let a bad employee take advantage of you. Here's what you
There are many reasons employee dismissal is necessary. Although
an unpleasant task, business owners and Human Resource Managers
can approach firing an employee in a well thought out way. This
minimizes the entire workforce's negative feelings associated
with a potentially bad situation.
Reasons For Employee Dismissal
Some of the reasons for employee dismissal are circumstantial.
For example, the workplace is forever changing as are the skills needed to
stay competitive. Employees must constantly develop new areas of expertise
to keep up with business and technological changes. Sometimes employees either
cannot master the necessary skills or simply refuse to do so. That brings
the business owner face-to-face with the need to remove those members of
the workforce that cannot adjust.
Also in the past several decades, business downsizing has become
more common. This is a method used by both large and small companies
to stay competitive. Third world countries with low cost labor
have made the business environment much tougher. Even Asian countries
like Japan have learned that in today’s rising and falling
global economy, the idea of "employment for life" has
become financially impossible.
Finally in today's age, businesses use more automation to replace
workers. Companies that rely on employees to carry out labor-intensive
tasks cannot keep pace with their automated competitors. If these
companies eventually fail to automate, they usually have to shut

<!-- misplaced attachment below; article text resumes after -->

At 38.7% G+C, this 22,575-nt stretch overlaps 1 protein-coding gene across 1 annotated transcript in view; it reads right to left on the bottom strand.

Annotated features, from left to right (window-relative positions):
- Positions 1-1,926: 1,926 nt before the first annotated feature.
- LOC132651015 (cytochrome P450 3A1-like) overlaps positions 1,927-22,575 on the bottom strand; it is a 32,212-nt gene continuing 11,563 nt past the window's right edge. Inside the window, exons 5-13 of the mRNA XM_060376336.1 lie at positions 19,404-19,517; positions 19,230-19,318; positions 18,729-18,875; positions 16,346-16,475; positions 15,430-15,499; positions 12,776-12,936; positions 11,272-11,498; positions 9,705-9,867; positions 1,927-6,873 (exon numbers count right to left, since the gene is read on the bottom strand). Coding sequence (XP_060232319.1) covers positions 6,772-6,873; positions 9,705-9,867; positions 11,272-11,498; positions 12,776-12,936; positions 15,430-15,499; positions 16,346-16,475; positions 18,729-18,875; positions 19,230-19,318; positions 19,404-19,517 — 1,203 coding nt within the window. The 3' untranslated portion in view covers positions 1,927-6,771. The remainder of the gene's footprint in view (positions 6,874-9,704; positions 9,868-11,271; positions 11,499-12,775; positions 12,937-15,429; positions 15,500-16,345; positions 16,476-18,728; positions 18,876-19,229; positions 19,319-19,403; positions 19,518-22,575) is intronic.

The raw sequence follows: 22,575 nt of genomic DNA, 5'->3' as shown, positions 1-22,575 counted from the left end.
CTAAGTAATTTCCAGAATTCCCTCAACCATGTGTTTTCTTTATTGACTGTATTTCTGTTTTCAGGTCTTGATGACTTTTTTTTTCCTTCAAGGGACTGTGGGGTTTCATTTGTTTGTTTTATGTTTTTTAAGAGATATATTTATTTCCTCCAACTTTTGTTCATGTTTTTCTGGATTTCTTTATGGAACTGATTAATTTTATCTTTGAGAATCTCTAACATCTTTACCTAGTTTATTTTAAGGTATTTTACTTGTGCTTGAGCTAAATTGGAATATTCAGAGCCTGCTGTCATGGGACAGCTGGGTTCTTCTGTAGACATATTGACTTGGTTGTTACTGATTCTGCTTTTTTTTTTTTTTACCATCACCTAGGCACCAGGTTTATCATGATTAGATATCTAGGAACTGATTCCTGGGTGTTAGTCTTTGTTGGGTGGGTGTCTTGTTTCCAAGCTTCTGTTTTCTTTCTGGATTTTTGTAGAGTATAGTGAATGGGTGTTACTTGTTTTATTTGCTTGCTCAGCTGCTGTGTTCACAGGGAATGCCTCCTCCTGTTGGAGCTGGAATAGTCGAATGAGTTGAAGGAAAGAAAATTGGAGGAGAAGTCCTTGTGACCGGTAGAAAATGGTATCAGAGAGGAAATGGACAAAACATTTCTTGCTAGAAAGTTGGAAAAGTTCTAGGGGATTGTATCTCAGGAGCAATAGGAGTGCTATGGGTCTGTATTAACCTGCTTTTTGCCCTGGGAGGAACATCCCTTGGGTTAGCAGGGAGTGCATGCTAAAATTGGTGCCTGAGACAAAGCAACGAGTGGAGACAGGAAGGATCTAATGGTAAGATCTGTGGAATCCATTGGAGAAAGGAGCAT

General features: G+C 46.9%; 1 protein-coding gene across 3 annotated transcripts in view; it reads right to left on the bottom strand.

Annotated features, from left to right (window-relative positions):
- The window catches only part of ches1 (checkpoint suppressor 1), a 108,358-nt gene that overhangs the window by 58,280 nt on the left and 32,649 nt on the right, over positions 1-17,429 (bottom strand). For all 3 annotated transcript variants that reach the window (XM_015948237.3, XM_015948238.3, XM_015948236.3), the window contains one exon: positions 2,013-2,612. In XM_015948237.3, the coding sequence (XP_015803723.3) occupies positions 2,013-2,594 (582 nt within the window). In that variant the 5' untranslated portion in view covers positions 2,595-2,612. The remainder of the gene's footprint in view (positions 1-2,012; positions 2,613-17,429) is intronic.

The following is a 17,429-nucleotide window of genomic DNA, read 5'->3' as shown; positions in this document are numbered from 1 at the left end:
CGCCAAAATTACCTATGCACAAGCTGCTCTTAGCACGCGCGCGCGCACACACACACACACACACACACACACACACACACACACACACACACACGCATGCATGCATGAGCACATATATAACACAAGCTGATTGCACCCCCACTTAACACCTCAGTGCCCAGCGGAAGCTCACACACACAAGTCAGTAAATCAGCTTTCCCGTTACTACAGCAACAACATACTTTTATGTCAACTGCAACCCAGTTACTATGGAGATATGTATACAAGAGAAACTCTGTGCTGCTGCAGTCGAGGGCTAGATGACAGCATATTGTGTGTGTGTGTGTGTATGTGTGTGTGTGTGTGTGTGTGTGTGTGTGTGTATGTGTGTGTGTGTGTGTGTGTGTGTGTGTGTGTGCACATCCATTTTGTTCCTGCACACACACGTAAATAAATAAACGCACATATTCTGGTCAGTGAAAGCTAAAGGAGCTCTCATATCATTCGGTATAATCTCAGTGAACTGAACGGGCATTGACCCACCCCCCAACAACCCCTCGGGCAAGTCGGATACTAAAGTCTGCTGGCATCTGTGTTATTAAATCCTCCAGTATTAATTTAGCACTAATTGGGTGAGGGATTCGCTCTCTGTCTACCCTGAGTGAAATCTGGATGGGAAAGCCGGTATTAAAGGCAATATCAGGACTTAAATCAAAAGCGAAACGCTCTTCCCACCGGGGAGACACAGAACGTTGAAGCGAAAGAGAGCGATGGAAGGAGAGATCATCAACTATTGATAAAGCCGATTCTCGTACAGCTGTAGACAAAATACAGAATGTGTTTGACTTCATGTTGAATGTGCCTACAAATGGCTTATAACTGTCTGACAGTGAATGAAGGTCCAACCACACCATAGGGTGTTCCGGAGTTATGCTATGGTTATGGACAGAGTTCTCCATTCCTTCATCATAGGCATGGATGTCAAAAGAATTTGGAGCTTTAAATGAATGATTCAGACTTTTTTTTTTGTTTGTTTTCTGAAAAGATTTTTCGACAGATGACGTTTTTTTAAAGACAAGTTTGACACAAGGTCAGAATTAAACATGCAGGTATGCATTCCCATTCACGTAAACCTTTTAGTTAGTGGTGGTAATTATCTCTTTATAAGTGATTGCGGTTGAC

their doors. Unfortunately, automation means business owners
must dismiss more employees.
Other reasons for employee dismissal are more distasteful. But
these are a reality. All employers and Human Resource Managers
will eventually have to deal with them.
Occasionally, the employee is simply not doing his or her job.
And unfortunately this type of situation does not typically resolve
itself. The manager or business owner must take immediate action
or productivity goes down and other workers start to follow suit.
Other situations are less straightforward. Sometimes an employee
becomes a liability the business cannot afford to support. Examples
of this include a refusal to wear protective devices, repeatedly
smoking in undesignated areas, or refusal to change behavior
after repeated warnings. Under these scenarios, the manager eventually
has to fire the employee.
The Method Used To Dismiss An Employee Matters
Although a manager can identify a case for dismissing a worker,
the task of firing an employee is still difficult. How it is
done affects the entire workforce and the overall business productivity.
A poorly handled firing can have long-term effects for the business
and its ability to keep good workers.
When the need for employee dismissal arises, it rarely surprises
the employer or the employee. Consciously or unconsciously, the
employee facing termination often resorts to offensive behavior.
This is an attempt to make the firing more confrontational and
therefore more difficult. An employee-employer stalemate of this
kind can only make it worse and the manager must address the
In a nutshell, the employer must behave in a professional, unbiased
manner. If the employer has followed all the legalities associated
with employee relations, he or she has nothing to fear. Unless
the dismissal is disciplinary in nature because of employee misconduct,
there are successful ways of easing the separation anxiety of
everyone involved. Severance packages and job relocation services
may be a part of the termination interview. Tactful language
and allowing the employee to leave the business with dignity
in front of co-workers are important. These considerations help
make the employee dismissal process less painful for everyone
dismissal and termination procedure. Step-by-step.